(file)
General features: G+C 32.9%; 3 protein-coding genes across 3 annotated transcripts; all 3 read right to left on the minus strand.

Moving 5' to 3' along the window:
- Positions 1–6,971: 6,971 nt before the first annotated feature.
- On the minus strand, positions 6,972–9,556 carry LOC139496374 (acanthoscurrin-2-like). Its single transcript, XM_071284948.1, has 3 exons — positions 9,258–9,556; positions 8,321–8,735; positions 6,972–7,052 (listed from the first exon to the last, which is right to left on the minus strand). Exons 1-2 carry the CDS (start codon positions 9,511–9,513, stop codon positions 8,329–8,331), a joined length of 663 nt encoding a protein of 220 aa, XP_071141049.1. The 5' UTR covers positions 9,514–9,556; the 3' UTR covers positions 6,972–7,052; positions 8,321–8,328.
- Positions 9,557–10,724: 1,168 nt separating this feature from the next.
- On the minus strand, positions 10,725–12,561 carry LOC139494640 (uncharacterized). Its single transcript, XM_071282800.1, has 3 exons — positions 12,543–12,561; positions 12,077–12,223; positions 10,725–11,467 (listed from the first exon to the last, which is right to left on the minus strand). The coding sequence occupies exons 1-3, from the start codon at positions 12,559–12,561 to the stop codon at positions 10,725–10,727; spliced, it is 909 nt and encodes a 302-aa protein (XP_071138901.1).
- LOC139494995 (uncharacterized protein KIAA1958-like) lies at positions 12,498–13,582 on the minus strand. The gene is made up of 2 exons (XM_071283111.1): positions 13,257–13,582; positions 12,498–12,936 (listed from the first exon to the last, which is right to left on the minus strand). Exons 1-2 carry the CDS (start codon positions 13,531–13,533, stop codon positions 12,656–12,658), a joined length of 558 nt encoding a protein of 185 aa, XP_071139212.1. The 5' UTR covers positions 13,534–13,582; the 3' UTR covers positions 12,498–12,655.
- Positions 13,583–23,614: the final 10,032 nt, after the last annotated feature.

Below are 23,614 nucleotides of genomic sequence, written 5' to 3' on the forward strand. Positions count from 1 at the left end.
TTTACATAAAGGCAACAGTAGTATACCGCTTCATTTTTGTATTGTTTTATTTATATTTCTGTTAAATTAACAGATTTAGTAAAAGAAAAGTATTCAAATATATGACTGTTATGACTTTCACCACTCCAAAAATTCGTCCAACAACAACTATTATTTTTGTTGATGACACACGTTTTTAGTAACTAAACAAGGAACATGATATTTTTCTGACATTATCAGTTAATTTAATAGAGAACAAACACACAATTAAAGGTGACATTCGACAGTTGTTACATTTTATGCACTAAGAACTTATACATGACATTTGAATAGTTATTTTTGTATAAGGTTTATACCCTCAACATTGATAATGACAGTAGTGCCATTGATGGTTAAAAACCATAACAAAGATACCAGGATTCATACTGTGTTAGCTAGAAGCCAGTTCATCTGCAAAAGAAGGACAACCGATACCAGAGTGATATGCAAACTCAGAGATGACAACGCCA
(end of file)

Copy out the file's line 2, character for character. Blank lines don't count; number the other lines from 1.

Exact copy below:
Moving 5' to 3' along the window: